Yes, I know that Jeb Bush is doing poorly in the Republican primary polls at the moment. But the public is fickle and unpredictable. Plus, it is generally unwise to count out someone with the kind of money, organization, and family that he has.
I’ll have more to say on that subject in the near future, but for now, On with the Bush Show….
I have long been fascinated with how that clan has been able to ride the wave of public indignation over “abandoning traditional values” while shilling for some of the most values-deficient practices imaginable.
So I was intrigued to learn that Jeb Bush’s campaign manager has a track record of making money from some pretty questionable clients.
Perhaps the main revelation in an article from Lee Fang of The Intercept, is that Danny Diaz (Latino … Score!) waged an aggressive battle to make sure that a core ingredient crucial to meth dealers’ deadly brew stayed in circulation: Pseudoephedrine.
Diaz’s consulting and lobbying firm, FP1 Strategies, it should be noted, was working for “legitimate” pharmaceutical companies, who of course are not in league with the manufacturers of illicit drugs. But his clients nonetheless did not wish to lose sales of any kind by having their products — Claritin-D, Allegra-D, and Zyrtec-D — revert from open shelves to behind the pharmacist’s counter. Those alarmed by the ease with which pseudoephedrine can be extracted from these products want them out of the reach of meth manufacturers.
So, the meth scourge — which has prompted a crime wave and ruined untold lives and families — is allowed to continue. And that’s in part thanks to the campaign manager for the son of the president who launched the “War on Drugs.”
Diaz has also been busy helping grocery manufacturers with the controversial business of selling genetically modified foods, which the manufacturers resolutely do not want to have labeled as such. FP1 Strategies was paid just under a million dollars for “GMO Strategic Planning” in 2014.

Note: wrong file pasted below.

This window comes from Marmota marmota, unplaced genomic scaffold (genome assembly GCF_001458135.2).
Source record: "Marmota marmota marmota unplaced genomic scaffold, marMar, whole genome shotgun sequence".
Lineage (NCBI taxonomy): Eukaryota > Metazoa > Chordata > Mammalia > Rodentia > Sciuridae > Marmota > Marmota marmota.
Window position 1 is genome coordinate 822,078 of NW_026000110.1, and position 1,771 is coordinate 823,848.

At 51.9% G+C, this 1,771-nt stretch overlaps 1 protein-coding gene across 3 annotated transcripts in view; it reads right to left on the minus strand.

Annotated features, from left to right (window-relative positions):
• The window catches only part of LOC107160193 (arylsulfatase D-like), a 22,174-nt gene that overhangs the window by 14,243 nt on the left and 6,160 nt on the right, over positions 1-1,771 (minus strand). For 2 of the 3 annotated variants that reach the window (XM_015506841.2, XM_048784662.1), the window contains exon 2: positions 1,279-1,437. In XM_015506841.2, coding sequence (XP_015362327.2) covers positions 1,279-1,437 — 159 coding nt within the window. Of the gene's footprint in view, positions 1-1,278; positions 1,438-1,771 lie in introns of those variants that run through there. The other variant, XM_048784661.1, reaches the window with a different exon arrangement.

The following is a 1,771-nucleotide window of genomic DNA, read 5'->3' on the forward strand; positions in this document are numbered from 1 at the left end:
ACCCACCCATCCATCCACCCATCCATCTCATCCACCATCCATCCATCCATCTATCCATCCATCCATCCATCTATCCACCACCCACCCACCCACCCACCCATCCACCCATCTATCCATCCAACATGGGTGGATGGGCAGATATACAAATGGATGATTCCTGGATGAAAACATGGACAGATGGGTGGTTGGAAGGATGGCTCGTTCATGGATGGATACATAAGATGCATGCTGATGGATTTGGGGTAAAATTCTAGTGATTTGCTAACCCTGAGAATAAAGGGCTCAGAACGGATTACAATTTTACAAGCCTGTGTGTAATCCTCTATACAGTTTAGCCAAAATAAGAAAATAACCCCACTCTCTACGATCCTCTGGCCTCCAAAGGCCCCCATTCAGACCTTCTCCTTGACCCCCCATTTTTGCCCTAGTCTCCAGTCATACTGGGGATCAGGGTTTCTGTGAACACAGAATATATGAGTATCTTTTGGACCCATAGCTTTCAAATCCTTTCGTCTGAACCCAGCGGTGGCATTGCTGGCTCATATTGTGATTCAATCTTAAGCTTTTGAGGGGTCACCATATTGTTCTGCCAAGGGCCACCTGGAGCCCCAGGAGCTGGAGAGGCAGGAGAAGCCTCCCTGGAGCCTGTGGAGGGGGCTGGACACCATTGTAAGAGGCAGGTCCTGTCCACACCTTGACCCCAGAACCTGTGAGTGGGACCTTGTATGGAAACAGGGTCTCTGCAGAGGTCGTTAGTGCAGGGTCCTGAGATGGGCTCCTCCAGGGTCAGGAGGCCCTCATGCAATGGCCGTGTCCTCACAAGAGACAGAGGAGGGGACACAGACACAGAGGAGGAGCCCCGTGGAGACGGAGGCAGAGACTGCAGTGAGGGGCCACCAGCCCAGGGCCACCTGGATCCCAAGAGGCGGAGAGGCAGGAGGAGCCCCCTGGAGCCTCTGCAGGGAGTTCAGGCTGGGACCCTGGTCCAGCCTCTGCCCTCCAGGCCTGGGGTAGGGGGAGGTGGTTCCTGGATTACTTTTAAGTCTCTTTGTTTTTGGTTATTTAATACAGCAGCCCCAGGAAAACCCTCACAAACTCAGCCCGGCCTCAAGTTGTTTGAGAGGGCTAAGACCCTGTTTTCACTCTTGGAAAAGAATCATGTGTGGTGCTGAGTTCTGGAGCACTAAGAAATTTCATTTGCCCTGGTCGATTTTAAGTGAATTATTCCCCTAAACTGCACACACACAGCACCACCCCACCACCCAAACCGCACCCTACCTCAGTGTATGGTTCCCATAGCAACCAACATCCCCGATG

To be fair, many campaigns have personnel who take on the most roguish of clients — and Democrats are no exception. Still, Bush’s guy seems to have a value system reminiscent of Karl Rove, if his work on what he touts as “traditional grassroots lobbying services” using “third-party organizations” is any indication.
Fang notes that Danny Diaz’s firm may have been involved with “third party” dirty tricks of a particularly juvenile and ugly sort. In one instance, a man joined a demonstration held by worker rights advocates and unfurled a Russian flag, as if the demonstrators were somehow supporters of Putin or what he represents. The demonstrators tried unsuccessfully to get the man to stop tainting their activities. That man was later seen walking around the block with Diaz’s vice president for “communications,” who was at the time involved with anti-labor activities.
Good work, guys! Shades of Cointelpro.
Anyway, there’s just a little bit more food for thought on Jeb Bush, who may be trailing, but who sits on pots of treasure and is backed by a formidable organization and should not be written off.
Where else do you see journalism of this quality and value?
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